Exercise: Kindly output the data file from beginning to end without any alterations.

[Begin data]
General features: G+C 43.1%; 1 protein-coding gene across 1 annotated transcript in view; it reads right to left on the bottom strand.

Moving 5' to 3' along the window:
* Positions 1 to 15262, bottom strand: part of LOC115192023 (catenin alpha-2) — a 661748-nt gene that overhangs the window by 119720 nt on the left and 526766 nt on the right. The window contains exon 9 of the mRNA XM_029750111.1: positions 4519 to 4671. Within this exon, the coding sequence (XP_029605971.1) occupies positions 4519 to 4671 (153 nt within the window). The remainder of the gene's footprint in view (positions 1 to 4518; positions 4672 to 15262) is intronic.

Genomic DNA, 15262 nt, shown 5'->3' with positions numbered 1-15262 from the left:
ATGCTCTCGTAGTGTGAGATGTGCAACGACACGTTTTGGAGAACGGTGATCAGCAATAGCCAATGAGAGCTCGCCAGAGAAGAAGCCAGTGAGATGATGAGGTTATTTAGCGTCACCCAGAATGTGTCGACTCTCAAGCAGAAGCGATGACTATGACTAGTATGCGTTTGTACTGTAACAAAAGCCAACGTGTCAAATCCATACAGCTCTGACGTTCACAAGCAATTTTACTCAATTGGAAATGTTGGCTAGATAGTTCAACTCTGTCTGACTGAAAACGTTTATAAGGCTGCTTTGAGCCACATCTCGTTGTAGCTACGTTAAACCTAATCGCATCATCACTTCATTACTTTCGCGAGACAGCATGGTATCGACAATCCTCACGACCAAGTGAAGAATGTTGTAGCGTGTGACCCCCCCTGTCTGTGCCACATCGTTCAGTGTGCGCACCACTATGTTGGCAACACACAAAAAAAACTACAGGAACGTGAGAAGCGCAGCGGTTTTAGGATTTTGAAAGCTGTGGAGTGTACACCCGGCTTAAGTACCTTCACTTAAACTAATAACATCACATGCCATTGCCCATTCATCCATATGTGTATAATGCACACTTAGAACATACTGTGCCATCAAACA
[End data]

General features: G+C 43.1%; 1 protein-coding gene across 1 annotated transcript in view; it reads right to left on the bottom strand.

Moving 5' to 3' along the window:
* Positions 1 to 15262, bottom strand: part of LOC115192023 (catenin alpha-2) — a 661748-nt gene that overhangs the window by 119720 nt on the left and 526766 nt on the right. The window contains exon 9 of the mRNA XM_029750111.1: positions 4519 to 4671. Within this exon, the coding sequence (XP_029605971.1) occupies positions 4519 to 4671 (153 nt within the window). The remainder of the gene's footprint in view (positions 1 to 4518; positions 4672 to 15262) is intronic.

Genomic DNA, 15262 nt, shown 5'->3' with positions numbered 1-15262 from the left:
ATGCTCTCGTAGTGTGAGATGTGCAACGACACGTTTTGGAGAACGGTGATCAGCAATAGCCAATGAGAGCTCGCCAGAGAAGAAGCCAGTGAGATGATGAGGTTATTTAGCGTCACCCAGAATGTGTCGACTCTCAAGCAGAAGCGATGACTATGACTAGTATGCGTTTGTACTGTAACAAAAGCCAACGTGTCAAATCCATACAGCTCTGACGTTCACAAGCAATTTTACTCAATTGGAAATGTTGGCTAGATAGTTCAACTCTGTCTGACTGAAAACGTTTATAAGGCTGCTTTGAGCCACATCTCGTTGTAGCTACGTTAAACCTAATCGCATCATCACTTCATTACTTTCGCGAGACAGCATGGTATCGACAATCCTCACGACCAAGTGAAGAATGTTGTAGCGTGTGACCCCCCCTGTCTGTGCCACATCGTTCAGTGTGCGCACCACTATGTTGGCAACACACAAAAAAAACTACAGGAACGTGAGAAGCGCAGCGGTTTTAGGATTTTGAAAGCTGTGGAGTGTACACCCGGCTTAAGTACCTTCACTTAAACTAATAACATCACATGCCATTGCCCATTCATCCATATGTGTATAATGCACACTTAGAACATACTGTGCCATCAAACA